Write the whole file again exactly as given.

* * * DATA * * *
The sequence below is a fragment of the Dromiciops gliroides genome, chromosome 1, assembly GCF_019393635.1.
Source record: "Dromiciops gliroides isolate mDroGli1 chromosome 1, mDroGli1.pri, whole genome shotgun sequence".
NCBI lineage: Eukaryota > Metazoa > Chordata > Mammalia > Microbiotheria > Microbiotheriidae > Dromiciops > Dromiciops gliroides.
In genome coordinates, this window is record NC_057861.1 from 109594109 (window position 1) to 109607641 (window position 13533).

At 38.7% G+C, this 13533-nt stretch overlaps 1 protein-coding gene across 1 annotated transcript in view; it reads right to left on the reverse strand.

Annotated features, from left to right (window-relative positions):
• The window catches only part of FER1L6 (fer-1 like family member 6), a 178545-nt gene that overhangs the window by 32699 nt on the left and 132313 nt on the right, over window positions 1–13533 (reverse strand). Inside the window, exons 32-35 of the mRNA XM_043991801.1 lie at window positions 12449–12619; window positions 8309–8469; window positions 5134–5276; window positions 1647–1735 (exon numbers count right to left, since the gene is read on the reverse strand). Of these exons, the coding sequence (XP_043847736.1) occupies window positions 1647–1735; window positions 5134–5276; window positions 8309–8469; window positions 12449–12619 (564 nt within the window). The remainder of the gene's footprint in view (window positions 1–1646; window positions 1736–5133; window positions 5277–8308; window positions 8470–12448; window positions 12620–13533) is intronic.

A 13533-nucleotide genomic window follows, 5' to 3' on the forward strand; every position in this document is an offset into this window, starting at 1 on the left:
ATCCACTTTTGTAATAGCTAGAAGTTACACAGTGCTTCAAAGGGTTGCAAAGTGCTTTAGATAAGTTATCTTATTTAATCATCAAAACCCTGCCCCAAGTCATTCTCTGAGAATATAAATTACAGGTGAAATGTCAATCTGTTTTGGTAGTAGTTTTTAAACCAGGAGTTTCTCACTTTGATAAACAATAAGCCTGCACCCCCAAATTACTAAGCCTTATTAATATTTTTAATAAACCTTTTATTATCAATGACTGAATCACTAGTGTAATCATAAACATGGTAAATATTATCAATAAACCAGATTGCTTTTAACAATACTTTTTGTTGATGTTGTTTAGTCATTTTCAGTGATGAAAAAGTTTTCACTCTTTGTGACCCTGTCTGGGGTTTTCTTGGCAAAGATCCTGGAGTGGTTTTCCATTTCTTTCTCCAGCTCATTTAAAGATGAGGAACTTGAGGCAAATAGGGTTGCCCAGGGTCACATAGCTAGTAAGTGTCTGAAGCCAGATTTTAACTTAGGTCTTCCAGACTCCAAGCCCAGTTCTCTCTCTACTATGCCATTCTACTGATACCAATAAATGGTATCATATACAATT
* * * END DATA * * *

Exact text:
The sequence below is a fragment of the Dromiciops gliroides genome, chromosome 1, assembly GCF_019393635.1.
Source record: "Dromiciops gliroides isolate mDroGli1 chromosome 1, mDroGli1.pri, whole genome shotgun sequence".
NCBI lineage: Eukaryota > Metazoa > Chordata > Mammalia > Microbiotheria > Microbiotheriidae > Dromiciops > Dromiciops gliroides.
In genome coordinates, this window is record NC_057861.1 from 109594109 (window position 1) to 109607641 (window position 13533).

At 38.7% G+C, this 13533-nt stretch overlaps 1 protein-coding gene across 1 annotated transcript in view; it reads right to left on the reverse strand.

Annotated features, from left to right (window-relative positions):
• The window catches only part of FER1L6 (fer-1 like family member 6), a 178545-nt gene that overhangs the window by 32699 nt on the left and 132313 nt on the right, over window positions 1–13533 (reverse strand). Inside the window, exons 32-35 of the mRNA XM_043991801.1 lie at window positions 12449–12619; window positions 8309–8469; window positions 5134–5276; window positions 1647–1735 (exon numbers count right to left, since the gene is read on the reverse strand). Of these exons, the coding sequence (XP_043847736.1) occupies window positions 1647–1735; window positions 5134–5276; window positions 8309–8469; window positions 12449–12619 (564 nt within the window). The remainder of the gene's footprint in view (window positions 1–1646; window positions 1736–5133; window positions 5277–8308; window positions 8470–12448; window positions 12620–13533) is intronic.

A 13533-nucleotide genomic window follows, 5' to 3' on the forward strand; every position in this document is an offset into this window, starting at 1 on the left:
ATCCACTTTTGTAATAGCTAGAAGTTACACAGTGCTTCAAAGGGTTGCAAAGTGCTTTAGATAAGTTATCTTATTTAATCATCAAAACCCTGCCCCAAGTCATTCTCTGAGAATATAAATTACAGGTGAAATGTCAATCTGTTTTGGTAGTAGTTTTTAAACCAGGAGTTTCTCACTTTGATAAACAATAAGCCTGCACCCCCAAATTACTAAGCCTTATTAATATTTTTAATAAACCTTTTATTATCAATGACTGAATCACTAGTGTAATCATAAACATGGTAAATATTATCAATAAACCAGATTGCTTTTAACAATACTTTTTGTTGATGTTGTTTAGTCATTTTCAGTGATGAAAAAGTTTTCACTCTTTGTGACCCTGTCTGGGGTTTTCTTGGCAAAGATCCTGGAGTGGTTTTCCATTTCTTTCTCCAGCTCATTTAAAGATGAGGAACTTGAGGCAAATAGGGTTGCCCAGGGTCACATAGCTAGTAAGTGTCTGAAGCCAGATTTTAACTTAGGTCTTCCAGACTCCAAGCCCAGTTCTCTCTCTACTATGCCATTCTACTGATACCAATAAATGGTATCATATACAATT